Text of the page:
Carnegie Museum of Art

Photo as Fact?

Living through the COVID-19 pandemic will become another watershed moment in our lives, and we will be asking “Where were you when…” for years to come. I remember what I was doing when the planes hit the twin towers on 9/11, but the event that rocked my world was the assassination of JFK. I might …

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The Carnegie’s Jasper Johns Exhibition: Out of Step With His Time and Ours

The major fall show at the Carnegie Museum of Art, “An Art of Changes: Jasper Johns Prints, 1960–2018,” raises questions about the museum’s programming. Jasper Johns is an American master whose work set the stage for pop art, which, in turn, changed the course of art of the last 75 years. He merged abstract expressionist …

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The Children’s Institute of Pittsburgh Hosts Private Viewing of Access+Ability Exhibit

The Children’s Institute of Pittsburgh was joined by friends and supporters on Wednesday, September 4, 2019 for an exclusive, private viewing of the Carnegie Museum of Art’s temporary exhibit, Access+Ability. Access+Ability was organized by the Cooper Hewitt, Smithsonian Design Museum. This powerful exhibition resonates deeply with The Children’s Institute, as many of the devices on …

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Carnegie International Opening Weekend Through the Lens of an Outsider

Though my visits to Pittsburgh have been few and far between, I’ve always known that my family had deep roots in the Iron City. Along with that came a vague whisper of prominence verbally imparted by my grandparents. But until my visit to the opening weekend of the Carnegie International in October, I had no …

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The 57th Carnegie International: Looking Forward While Mindful of the Past

The Carnegie International is here again, the 57th in the series inaugurated by founder Andrew Carnegie in 1896. While international exhibitions have proliferated in the last 50 years, the Carnegie International remains one of the few based in a museum with its own identity—one rich with diverse offerings ranging from a museum of art to …

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A Bold Look at Race Through Art at the Carnegie Museum of Art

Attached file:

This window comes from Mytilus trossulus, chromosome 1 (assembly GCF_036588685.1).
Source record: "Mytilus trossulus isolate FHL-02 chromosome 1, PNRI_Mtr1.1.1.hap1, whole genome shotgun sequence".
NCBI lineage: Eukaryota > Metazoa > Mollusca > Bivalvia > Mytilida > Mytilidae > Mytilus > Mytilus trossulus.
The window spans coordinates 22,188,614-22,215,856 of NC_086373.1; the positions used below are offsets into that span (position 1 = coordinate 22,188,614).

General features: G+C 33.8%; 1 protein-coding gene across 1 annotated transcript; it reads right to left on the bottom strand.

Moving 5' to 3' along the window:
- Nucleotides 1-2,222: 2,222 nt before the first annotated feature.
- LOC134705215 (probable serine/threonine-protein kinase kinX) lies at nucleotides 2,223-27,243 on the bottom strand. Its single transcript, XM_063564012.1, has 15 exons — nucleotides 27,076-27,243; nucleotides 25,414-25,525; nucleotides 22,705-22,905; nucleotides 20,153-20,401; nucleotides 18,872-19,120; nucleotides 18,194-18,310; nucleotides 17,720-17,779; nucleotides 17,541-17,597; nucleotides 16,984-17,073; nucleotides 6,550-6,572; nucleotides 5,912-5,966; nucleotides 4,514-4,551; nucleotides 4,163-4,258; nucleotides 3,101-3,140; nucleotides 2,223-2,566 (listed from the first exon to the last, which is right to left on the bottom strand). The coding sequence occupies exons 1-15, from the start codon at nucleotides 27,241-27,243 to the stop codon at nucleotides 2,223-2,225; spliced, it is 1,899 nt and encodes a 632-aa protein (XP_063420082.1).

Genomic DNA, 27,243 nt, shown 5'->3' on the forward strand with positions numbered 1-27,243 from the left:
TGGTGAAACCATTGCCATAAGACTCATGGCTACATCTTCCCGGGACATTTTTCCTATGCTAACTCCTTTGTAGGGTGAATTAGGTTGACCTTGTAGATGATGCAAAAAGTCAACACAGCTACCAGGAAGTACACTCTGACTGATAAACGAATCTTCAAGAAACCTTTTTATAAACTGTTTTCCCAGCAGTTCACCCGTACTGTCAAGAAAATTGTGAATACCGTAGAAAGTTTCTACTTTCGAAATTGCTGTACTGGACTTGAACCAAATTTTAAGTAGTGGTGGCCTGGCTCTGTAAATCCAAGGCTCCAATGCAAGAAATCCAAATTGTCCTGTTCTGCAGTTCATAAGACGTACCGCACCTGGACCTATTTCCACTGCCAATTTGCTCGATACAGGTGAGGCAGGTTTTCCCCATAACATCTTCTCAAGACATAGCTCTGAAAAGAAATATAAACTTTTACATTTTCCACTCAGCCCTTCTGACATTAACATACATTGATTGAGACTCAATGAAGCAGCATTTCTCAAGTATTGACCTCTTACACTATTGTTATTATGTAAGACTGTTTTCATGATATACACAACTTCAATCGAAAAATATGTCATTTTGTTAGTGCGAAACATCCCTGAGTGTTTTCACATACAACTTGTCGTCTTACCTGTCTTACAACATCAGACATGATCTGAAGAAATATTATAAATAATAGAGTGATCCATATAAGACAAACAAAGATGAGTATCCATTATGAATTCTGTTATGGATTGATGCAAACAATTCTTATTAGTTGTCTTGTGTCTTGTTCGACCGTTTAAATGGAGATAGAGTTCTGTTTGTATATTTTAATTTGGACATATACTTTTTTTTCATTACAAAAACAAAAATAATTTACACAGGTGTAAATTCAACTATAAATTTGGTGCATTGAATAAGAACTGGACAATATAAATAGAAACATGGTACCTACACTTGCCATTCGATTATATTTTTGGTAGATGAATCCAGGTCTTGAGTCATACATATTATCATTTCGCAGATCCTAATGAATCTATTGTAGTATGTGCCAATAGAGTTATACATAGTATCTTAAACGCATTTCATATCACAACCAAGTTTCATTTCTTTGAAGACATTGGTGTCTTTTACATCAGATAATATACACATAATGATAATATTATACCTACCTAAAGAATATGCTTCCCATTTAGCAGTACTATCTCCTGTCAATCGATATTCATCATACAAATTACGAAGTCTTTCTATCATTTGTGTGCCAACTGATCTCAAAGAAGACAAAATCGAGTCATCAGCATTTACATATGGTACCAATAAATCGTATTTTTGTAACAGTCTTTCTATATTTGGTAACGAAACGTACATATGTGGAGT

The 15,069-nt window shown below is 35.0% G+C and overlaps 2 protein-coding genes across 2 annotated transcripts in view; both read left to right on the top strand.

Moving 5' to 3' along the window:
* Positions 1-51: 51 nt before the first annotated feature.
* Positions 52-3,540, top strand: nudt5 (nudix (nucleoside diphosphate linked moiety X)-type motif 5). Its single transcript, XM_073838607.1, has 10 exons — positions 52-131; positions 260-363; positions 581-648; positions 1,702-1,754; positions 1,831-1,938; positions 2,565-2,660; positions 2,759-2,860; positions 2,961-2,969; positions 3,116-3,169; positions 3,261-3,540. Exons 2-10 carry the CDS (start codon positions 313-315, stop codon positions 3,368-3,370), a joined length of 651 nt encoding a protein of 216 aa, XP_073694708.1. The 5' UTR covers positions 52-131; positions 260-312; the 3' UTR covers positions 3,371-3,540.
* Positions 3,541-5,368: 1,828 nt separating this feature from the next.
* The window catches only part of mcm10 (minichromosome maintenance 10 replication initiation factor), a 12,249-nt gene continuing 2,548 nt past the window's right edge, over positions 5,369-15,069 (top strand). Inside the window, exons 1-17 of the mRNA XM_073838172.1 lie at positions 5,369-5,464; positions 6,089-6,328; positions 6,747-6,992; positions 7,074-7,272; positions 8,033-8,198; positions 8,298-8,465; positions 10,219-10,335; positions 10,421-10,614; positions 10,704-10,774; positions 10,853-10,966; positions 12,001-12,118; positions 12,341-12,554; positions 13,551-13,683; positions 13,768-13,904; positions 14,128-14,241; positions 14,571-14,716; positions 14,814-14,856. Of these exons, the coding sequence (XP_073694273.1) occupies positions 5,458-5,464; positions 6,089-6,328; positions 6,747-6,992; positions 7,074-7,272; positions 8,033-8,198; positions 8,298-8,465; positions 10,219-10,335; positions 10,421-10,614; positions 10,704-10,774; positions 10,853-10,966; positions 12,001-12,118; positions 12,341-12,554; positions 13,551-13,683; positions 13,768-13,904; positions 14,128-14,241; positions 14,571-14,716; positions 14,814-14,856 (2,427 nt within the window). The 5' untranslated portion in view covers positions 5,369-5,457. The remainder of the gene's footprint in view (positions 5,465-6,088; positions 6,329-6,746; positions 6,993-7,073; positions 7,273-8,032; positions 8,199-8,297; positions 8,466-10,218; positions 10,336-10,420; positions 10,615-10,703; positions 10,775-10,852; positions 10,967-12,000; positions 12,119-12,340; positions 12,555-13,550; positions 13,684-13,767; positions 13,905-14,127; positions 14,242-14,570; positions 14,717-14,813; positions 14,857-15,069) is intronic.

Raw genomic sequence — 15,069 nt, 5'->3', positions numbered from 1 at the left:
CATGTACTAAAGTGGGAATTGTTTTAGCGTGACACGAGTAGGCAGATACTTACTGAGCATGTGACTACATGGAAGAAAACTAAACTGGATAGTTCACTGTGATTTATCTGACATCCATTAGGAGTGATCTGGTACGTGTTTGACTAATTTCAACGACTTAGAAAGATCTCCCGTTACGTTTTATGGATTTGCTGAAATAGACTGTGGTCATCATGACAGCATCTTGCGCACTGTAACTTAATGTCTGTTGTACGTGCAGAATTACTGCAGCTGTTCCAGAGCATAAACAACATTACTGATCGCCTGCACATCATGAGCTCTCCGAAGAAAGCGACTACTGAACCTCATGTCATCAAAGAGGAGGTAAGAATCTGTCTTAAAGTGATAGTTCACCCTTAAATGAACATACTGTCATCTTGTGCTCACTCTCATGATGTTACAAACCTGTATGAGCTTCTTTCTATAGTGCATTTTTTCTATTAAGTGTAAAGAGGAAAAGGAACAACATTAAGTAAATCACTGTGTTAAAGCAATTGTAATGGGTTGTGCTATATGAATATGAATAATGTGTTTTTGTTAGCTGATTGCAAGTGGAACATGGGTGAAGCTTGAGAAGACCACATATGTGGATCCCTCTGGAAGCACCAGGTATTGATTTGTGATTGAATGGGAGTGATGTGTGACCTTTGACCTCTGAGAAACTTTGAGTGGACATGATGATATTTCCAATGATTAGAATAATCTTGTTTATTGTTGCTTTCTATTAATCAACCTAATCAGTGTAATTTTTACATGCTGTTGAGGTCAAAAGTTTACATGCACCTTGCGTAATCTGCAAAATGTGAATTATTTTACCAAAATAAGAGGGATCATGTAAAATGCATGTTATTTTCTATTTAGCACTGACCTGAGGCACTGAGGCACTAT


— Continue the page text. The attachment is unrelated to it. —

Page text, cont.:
When Vogue lauded “20 / 20: The Studio Museum of Harlem and Carnegie Museum of Art” as the most important art show in America, they guaranteed a critical response. Setting aside the hyperbole, the magazine established race as the context for viewing and thinking about the exhibition, stating that “as monuments to Confederate generals come …

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Haute Wired Gala Toasts Fashion Exhibit

“Iris van Herpen: Transforming Fashion,” the first exhibit of its kind to grace one of the main galleries of the Carnegie Museum of Art, drew 210 guests for the Haute Wired Gala on April 28. The event toasted the final days of an exhibit co-organized by the High Museum of Art in Atlanta and the …

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Serious Threads

First the Frick announced a new programming initiative in fashion and brought “Killer Heels” to Pittsburgh. The impossibly impractical yet stunningly gorgeous shoes might have made more sense at the Warhol where Andy’s advertising and shoe portrait drawings would have cheekily made the connection between costume, eroticism, design, and identity while contextualizing the to-die-for heels. …

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Hidden from History

The life of Esther Phillips (1902– 83) would have languished in obscurity, at most a footnote in history, were it not for the dedication of a few friends and supporters. Her story, which intersects with ideas about women, class and mental health in the 20th century, is all too familiar. An obstinate, free-spirited woman, she …

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An Art Full House

“We’re art addicts so we’re always buying stuff, ” says the owner of a wood-clad modern home in Fox Chapel, laughing. She and her husband are just back from a major art fair and the question, as usual, is where to put the new piece. From the outside, no one would suspect that the discreet …

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Still Life

Each day, I post at least one photograph on Instagram. Most of my postings are of food or cocktails: my oatmeal highlighted by the morning light through my kitchen window, a beautiful loaf of sourdough bread from a local bakery, tomatoes perfectly ripened from my garden, a cocktail on my deck with the Pittsburgh skyline …

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Robert Qualters: When Retrospection Gets Personal

As we get older, as age begins to play tricks with our memories, as our surroundings change and the immediately familiar becomes obliterated, we come to rely on simple strategies like keeping a photograph album or simply hanging on to significant things. Many artists make memory their stock-in-trade, not simply as documentation, but rather by …

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A purposeful re-hang

A useful trick for carnegie museum of Art visitors is to read the label on the wall beside the art. In the lower corner is the accession number, for example, 96.1, which indicates the year in which the work was acquired, 1896, followed by the order in which the work was entered into the museum’s …

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The Time of Arkus

Leon Arkus was the fifth director (1968–80) of the Carnegie Museum of Art during its most transformational phase since the building of the museum in the late 19th century. The Scaife Wing and the Heinz Galleries came into being under his supervision, allowing The Carnegie to function as a contemporary museum of art as never …

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